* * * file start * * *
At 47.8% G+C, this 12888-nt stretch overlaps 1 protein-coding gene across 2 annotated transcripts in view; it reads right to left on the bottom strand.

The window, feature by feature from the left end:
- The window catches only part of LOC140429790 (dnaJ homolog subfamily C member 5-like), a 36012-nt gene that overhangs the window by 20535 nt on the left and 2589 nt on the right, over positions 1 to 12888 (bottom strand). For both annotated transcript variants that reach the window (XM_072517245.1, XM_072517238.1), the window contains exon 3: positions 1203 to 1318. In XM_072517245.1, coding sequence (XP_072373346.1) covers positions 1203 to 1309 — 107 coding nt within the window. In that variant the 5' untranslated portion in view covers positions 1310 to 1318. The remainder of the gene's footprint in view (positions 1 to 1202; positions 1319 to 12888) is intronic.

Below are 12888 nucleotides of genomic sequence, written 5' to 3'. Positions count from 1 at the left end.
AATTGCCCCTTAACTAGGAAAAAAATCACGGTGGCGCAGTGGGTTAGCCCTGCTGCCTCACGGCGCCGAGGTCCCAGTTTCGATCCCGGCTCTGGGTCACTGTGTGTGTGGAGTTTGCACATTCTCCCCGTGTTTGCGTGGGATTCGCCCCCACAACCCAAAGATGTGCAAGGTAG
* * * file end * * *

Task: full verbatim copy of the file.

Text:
At 47.8% G+C, this 12888-nt stretch overlaps 1 protein-coding gene across 2 annotated transcripts in view; it reads right to left on the bottom strand.

The window, feature by feature from the left end:
- The window catches only part of LOC140429790 (dnaJ homolog subfamily C member 5-like), a 36012-nt gene that overhangs the window by 20535 nt on the left and 2589 nt on the right, over positions 1 to 12888 (bottom strand). For both annotated transcript variants that reach the window (XM_072517245.1, XM_072517238.1), the window contains exon 3: positions 1203 to 1318. In XM_072517245.1, coding sequence (XP_072373346.1) covers positions 1203 to 1309 — 107 coding nt within the window. In that variant the 5' untranslated portion in view covers positions 1310 to 1318. The remainder of the gene's footprint in view (positions 1 to 1202; positions 1319 to 12888) is intronic.

Below are 12888 nucleotides of genomic sequence, written 5' to 3'. Positions count from 1 at the left end.
AATTGCCCCTTAACTAGGAAAAAAATCACGGTGGCGCAGTGGGTTAGCCCTGCTGCCTCACGGCGCCGAGGTCCCAGTTTCGATCCCGGCTCTGGGTCACTGTGTGTGTGGAGTTTGCACATTCTCCCCGTGTTTGCGTGGGATTCGCCCCCACAACCCAAAGATGTGCAAGGTAG